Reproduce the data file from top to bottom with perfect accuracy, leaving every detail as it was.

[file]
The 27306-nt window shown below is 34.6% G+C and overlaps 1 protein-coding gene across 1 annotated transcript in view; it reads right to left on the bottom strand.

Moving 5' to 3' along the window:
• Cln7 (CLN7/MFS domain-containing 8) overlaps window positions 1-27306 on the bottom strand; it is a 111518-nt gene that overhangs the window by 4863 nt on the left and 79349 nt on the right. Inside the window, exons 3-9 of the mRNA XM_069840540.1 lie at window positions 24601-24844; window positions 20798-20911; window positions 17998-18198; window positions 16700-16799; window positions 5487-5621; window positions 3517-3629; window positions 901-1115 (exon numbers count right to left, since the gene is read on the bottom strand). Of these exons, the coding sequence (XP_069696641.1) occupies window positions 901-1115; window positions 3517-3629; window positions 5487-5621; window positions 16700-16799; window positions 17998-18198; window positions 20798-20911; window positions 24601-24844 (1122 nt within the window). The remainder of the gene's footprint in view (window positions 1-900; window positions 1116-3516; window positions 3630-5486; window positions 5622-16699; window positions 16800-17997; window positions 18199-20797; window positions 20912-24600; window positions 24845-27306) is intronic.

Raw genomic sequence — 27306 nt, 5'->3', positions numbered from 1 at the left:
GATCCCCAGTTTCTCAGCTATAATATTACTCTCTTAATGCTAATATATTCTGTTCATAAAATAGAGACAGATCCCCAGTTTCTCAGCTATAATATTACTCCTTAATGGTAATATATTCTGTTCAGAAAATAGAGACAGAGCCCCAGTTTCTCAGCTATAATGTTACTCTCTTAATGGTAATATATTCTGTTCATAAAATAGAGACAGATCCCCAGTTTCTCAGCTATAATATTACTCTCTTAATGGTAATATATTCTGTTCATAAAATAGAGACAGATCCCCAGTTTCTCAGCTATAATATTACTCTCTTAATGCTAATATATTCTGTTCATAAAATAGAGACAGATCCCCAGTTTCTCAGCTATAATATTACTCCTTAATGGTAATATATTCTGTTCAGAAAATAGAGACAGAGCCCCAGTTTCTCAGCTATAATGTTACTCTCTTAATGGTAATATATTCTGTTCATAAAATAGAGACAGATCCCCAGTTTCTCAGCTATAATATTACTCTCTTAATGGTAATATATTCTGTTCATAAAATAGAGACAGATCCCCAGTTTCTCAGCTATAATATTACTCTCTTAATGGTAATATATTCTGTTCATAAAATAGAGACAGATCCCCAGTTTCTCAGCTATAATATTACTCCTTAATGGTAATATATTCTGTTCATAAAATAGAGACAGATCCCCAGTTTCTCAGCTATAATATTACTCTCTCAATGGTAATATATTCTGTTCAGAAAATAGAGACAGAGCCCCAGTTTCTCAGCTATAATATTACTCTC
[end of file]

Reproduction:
The 27306-nt window shown below is 34.6% G+C and overlaps 1 protein-coding gene across 1 annotated transcript in view; it reads right to left on the bottom strand.

Moving 5' to 3' along the window:
• Cln7 (CLN7/MFS domain-containing 8) overlaps window positions 1-27306 on the bottom strand; it is a 111518-nt gene that overhangs the window by 4863 nt on the left and 79349 nt on the right. Inside the window, exons 3-9 of the mRNA XM_069840540.1 lie at window positions 24601-24844; window positions 20798-20911; window positions 17998-18198; window positions 16700-16799; window positions 5487-5621; window positions 3517-3629; window positions 901-1115 (exon numbers count right to left, since the gene is read on the bottom strand). Of these exons, the coding sequence (XP_069696641.1) occupies window positions 901-1115; window positions 3517-3629; window positions 5487-5621; window positions 16700-16799; window positions 17998-18198; window positions 20798-20911; window positions 24601-24844 (1122 nt within the window). The remainder of the gene's footprint in view (window positions 1-900; window positions 1116-3516; window positions 3630-5486; window positions 5622-16699; window positions 16800-17997; window positions 18199-20797; window positions 20912-24600; window positions 24845-27306) is intronic.

Raw genomic sequence — 27306 nt, 5'->3', positions numbered from 1 at the left:
GATCCCCAGTTTCTCAGCTATAATATTACTCTCTTAATGCTAATATATTCTGTTCATAAAATAGAGACAGATCCCCAGTTTCTCAGCTATAATATTACTCCTTAATGGTAATATATTCTGTTCAGAAAATAGAGACAGAGCCCCAGTTTCTCAGCTATAATGTTACTCTCTTAATGGTAATATATTCTGTTCATAAAATAGAGACAGATCCCCAGTTTCTCAGCTATAATATTACTCTCTTAATGGTAATATATTCTGTTCATAAAATAGAGACAGATCCCCAGTTTCTCAGCTATAATATTACTCTCTTAATGCTAATATATTCTGTTCATAAAATAGAGACAGATCCCCAGTTTCTCAGCTATAATATTACTCCTTAATGGTAATATATTCTGTTCAGAAAATAGAGACAGAGCCCCAGTTTCTCAGCTATAATGTTACTCTCTTAATGGTAATATATTCTGTTCATAAAATAGAGACAGATCCCCAGTTTCTCAGCTATAATATTACTCTCTTAATGGTAATATATTCTGTTCATAAAATAGAGACAGATCCCCAGTTTCTCAGCTATAATATTACTCTCTTAATGGTAATATATTCTGTTCATAAAATAGAGACAGATCCCCAGTTTCTCAGCTATAATATTACTCCTTAATGGTAATATATTCTGTTCATAAAATAGAGACAGATCCCCAGTTTCTCAGCTATAATATTACTCTCTCAATGGTAATATATTCTGTTCAGAAAATAGAGACAGAGCCCCAGTTTCTCAGCTATAATATTACTCTC